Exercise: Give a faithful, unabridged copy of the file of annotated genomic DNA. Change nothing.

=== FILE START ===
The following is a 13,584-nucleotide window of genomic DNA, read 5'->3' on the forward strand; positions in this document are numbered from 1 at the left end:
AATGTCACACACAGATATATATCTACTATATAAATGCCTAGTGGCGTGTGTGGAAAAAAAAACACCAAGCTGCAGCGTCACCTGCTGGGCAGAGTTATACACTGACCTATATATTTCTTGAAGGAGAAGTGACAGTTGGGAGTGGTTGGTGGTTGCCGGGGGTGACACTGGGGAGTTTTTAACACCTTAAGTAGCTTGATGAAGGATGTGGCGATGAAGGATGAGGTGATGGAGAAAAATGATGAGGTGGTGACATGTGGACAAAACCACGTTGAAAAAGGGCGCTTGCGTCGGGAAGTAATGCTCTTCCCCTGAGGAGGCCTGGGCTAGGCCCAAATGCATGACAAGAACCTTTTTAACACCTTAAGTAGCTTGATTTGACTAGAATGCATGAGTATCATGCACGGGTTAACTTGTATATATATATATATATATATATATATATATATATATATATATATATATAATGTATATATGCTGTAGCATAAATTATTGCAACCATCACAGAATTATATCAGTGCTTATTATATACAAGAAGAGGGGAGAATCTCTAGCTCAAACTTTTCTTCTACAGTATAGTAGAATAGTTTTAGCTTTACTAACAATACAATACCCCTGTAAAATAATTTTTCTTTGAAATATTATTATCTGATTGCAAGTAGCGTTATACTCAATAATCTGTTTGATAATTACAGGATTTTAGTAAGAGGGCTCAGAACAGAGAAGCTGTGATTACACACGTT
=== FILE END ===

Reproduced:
The following is a 13,584-nucleotide window of genomic DNA, read 5'->3' on the forward strand; positions in this document are numbered from 1 at the left end:
AATGTCACACACAGATATATATCTACTATATAAATGCCTAGTGGCGTGTGTGGAAAAAAAAACACCAAGCTGCAGCGTCACCTGCTGGGCAGAGTTATACACTGACCTATATATTTCTTGAAGGAGAAGTGACAGTTGGGAGTGGTTGGTGGTTGCCGGGGGTGACACTGGGGAGTTTTTAACACCTTAAGTAGCTTGATGAAGGATGTGGCGATGAAGGATGAGGTGATGGAGAAAAATGATGAGGTGGTGACATGTGGACAAAACCACGTTGAAAAAGGGCGCTTGCGTCGGGAAGTAATGCTCTTCCCCTGAGGAGGCCTGGGCTAGGCCCAAATGCATGACAAGAACCTTTTTAACACCTTAAGTAGCTTGATTTGACTAGAATGCATGAGTATCATGCACGGGTTAACTTGTATATATATATATATATATATATATATATATATATATATATATATATATAATGTATATATGCTGTAGCATAAATTATTGCAACCATCACAGAATTATATCAGTGCTTATTATATACAAGAAGAGGGGAGAATCTCTAGCTCAAACTTTTCTTCTACAGTATAGTAGAATAGTTTTAGCTTTACTAACAATACAATACCCCTGTAAAATAATTTTTCTTTGAAATATTATTATCTGATTGCAAGTAGCGTTATACTCAATAATCTGTTTGATAATTACAGGATTTTAGTAAGAGGGCTCAGAACAGAGAAGCTGTGATTACACACGTT